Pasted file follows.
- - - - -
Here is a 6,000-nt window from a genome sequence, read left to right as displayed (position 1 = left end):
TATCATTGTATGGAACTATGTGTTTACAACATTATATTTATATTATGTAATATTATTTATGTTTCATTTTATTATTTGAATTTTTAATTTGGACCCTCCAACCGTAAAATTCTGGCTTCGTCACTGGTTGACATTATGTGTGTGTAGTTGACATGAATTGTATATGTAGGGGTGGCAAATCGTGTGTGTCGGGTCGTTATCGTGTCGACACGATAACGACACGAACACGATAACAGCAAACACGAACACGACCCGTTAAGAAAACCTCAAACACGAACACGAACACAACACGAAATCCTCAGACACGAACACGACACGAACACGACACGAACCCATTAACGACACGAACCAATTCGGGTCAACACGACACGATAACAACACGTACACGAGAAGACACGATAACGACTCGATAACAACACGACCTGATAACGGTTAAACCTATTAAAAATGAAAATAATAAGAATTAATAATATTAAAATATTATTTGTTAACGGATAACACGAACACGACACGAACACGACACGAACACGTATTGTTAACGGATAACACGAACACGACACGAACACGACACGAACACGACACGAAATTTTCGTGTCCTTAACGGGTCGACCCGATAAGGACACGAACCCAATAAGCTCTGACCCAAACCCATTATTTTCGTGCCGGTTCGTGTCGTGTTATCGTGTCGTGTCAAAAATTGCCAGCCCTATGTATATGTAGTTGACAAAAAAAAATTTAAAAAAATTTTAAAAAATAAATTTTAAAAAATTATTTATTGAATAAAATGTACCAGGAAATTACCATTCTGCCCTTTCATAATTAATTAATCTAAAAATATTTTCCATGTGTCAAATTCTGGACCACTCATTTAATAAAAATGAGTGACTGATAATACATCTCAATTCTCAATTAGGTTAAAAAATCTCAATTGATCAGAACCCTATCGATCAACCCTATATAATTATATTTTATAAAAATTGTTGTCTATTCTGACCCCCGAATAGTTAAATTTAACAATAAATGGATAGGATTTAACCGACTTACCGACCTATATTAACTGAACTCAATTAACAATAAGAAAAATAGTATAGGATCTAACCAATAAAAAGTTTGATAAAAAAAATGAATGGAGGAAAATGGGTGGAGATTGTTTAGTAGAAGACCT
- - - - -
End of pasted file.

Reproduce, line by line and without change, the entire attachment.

Here is a 6,000-nt window from a genome sequence, read left to right as displayed (position 1 = left end):
TATCATTGTATGGAACTATGTGTTTACAACATTATATTTATATTATGTAATATTATTTATGTTTCATTTTATTATTTGAATTTTTAATTTGGACCCTCCAACCGTAAAATTCTGGCTTCGTCACTGGTTGACATTATGTGTGTGTAGTTGACATGAATTGTATATGTAGGGGTGGCAAATCGTGTGTGTCGGGTCGTTATCGTGTCGACACGATAACGACACGAACACGATAACAGCAAACACGAACACGACCCGTTAAGAAAACCTCAAACACGAACACGAACACAACACGAAATCCTCAGACACGAACACGACACGAACACGACACGAACCCATTAACGACACGAACCAATTCGGGTCAACACGACACGATAACAACACGTACACGAGAAGACACGATAACGACTCGATAACAACACGACCTGATAACGGTTAAACCTATTAAAAATGAAAATAATAAGAATTAATAATATTAAAATATTATTTGTTAACGGATAACACGAACACGACACGAACACGACACGAACACGTATTGTTAACGGATAACACGAACACGACACGAACACGACACGAACACGACACGAAATTTTCGTGTCCTTAACGGGTCGACCCGATAAGGACACGAACCCAATAAGCTCTGACCCAAACCCATTATTTTCGTGCCGGTTCGTGTCGTGTTATCGTGTCGTGTCAAAAATTGCCAGCCCTATGTATATGTAGTTGACAAAAAAAAATTTAAAAAAATTTTAAAAAATAAATTTTAAAAAATTATTTATTGAATAAAATGTACCAGGAAATTACCATTCTGCCCTTTCATAATTAATTAATCTAAAAATATTTTCCATGTGTCAAATTCTGGACCACTCATTTAATAAAAATGAGTGACTGATAATACATCTCAATTCTCAATTAGGTTAAAAAATCTCAATTGATCAGAACCCTATCGATCAACCCTATATAATTATATTTTATAAAAATTGTTGTCTATTCTGACCCCCGAATAGTTAAATTTAACAATAAATGGATAGGATTTAACCGACTTACCGACCTATATTAACTGAACTCAATTAACAATAAGAAAAATAGTATAGGATCTAACCAATAAAAAGTTTGATAAAAAAAATGAATGGAGGAAAATGGGTGGAGATTGTTTAGTAGAAGACCT